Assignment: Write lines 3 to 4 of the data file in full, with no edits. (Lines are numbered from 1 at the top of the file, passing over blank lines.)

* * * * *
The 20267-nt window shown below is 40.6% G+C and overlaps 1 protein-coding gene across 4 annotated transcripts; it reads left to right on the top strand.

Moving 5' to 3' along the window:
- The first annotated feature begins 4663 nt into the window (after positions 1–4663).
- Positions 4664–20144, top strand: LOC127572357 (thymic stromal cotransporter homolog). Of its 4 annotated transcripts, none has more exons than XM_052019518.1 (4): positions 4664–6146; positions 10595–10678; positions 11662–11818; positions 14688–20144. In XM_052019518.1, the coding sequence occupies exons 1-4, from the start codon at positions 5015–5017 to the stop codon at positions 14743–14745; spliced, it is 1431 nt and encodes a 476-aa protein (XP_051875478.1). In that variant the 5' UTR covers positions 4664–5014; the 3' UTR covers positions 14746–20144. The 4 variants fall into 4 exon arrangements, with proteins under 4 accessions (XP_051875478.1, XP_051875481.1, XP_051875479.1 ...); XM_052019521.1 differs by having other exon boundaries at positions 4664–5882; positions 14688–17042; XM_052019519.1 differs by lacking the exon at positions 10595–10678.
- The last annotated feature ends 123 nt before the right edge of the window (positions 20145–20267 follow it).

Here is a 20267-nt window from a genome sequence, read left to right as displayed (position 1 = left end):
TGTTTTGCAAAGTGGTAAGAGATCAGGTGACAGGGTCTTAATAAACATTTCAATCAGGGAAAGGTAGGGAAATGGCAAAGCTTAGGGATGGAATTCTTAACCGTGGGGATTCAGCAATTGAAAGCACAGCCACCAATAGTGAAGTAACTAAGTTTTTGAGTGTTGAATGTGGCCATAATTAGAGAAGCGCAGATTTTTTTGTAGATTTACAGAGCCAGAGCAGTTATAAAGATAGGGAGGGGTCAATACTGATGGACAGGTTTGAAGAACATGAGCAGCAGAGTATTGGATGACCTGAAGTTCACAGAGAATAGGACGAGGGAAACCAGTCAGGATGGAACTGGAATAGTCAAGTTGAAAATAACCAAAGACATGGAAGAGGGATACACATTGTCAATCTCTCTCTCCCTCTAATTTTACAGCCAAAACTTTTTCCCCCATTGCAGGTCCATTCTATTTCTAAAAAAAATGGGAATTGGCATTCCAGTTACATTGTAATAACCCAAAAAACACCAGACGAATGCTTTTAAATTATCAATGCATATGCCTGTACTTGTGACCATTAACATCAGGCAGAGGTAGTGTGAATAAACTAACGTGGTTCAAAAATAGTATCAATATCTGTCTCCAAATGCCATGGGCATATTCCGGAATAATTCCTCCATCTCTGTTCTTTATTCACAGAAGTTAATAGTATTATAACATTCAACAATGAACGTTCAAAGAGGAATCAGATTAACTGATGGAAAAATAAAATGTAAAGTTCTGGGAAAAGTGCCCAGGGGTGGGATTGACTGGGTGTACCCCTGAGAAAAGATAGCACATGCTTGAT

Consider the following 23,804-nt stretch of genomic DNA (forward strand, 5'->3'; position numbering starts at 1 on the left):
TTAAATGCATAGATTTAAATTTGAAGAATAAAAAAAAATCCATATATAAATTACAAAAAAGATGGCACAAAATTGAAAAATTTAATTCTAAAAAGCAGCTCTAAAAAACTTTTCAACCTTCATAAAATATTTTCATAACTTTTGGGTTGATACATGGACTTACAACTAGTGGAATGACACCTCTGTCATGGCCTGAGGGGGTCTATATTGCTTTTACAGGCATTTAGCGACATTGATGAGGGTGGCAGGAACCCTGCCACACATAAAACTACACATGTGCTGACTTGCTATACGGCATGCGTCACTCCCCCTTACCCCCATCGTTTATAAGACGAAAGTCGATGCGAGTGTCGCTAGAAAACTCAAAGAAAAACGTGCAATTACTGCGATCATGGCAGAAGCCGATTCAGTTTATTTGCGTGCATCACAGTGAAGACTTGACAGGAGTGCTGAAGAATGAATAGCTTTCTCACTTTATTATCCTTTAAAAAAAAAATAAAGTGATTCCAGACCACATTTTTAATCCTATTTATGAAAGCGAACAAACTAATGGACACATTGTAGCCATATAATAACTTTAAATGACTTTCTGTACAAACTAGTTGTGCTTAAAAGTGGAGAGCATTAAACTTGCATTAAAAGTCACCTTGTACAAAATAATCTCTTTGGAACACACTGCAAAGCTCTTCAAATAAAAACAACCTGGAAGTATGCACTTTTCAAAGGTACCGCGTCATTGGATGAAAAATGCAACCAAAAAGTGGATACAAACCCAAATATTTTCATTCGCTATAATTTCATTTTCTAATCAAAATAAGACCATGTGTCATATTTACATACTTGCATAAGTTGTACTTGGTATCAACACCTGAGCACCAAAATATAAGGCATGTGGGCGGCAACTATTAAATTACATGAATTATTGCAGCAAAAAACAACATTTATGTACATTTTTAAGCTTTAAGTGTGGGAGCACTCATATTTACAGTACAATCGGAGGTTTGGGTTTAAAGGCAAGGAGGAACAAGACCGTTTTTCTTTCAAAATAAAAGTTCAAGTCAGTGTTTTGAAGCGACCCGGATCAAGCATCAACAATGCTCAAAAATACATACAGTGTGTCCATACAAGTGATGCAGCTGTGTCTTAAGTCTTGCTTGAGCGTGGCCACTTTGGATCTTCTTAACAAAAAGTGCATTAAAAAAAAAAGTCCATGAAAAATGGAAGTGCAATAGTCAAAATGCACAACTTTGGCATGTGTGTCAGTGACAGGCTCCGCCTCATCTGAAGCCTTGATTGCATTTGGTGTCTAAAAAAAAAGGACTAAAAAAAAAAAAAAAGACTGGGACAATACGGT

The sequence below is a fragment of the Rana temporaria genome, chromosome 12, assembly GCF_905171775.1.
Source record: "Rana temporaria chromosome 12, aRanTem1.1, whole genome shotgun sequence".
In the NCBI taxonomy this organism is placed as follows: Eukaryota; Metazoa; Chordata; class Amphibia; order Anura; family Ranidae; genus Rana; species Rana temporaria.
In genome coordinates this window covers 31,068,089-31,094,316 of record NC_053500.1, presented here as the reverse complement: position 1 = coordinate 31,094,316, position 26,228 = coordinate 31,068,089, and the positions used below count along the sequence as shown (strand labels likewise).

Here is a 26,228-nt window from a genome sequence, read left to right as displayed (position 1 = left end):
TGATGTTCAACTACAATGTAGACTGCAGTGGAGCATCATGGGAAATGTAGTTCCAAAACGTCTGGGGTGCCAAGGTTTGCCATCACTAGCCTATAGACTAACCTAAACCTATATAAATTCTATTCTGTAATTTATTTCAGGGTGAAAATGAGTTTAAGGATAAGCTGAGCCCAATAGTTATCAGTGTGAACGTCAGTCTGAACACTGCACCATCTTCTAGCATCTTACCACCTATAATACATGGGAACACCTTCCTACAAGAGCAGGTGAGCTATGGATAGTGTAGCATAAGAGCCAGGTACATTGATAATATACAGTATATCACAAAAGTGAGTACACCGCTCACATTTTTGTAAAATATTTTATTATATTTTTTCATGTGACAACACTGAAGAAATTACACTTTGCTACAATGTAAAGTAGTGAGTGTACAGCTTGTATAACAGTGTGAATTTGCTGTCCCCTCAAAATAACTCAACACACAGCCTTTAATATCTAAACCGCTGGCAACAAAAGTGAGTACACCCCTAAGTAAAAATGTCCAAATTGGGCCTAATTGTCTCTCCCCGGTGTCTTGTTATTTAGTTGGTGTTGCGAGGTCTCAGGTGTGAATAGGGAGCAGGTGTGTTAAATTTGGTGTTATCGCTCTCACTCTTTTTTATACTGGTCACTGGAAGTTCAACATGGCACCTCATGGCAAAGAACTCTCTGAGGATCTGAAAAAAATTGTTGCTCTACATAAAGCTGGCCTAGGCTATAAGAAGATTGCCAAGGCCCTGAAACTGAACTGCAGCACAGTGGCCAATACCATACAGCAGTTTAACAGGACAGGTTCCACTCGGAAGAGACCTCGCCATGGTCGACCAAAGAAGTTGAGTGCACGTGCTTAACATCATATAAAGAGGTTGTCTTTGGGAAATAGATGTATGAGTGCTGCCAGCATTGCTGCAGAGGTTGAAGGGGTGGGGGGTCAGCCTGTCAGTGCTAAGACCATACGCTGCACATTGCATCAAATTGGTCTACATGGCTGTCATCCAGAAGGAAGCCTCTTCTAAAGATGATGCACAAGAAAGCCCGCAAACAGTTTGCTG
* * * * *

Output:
- The first annotated feature begins 4663 nt into the window (after positions 1–4663).
- Positions 4664–20144, top strand: LOC127572357 (thymic stromal cotransporter homolog). Of its 4 annotated transcripts, none has more exons than XM_052019518.1 (4): positions 4664–6146; positions 10595–10678; positions 11662–11818; positions 14688–20144. In XM_052019518.1, the coding sequence occupies exons 1-4, from the start codon at positions 5015–5017 to the stop codon at positions 14743–14745; spliced, it is 1431 nt and encodes a 476-aa protein (XP_051875478.1). In that variant the 5' UTR covers positions 4664–5014; the 3' UTR covers positions 14746–20144. The 4 variants fall into 4 exon arrangements, with proteins under 4 accessions (XP_051875478.1, XP_051875481.1, XP_051875479.1 ...); XM_052019521.1 differs by having other exon boundaries at positions 4664–5882; positions 14688–17042; XM_052019519.1 differs by lacking the exon at positions 10595–10678.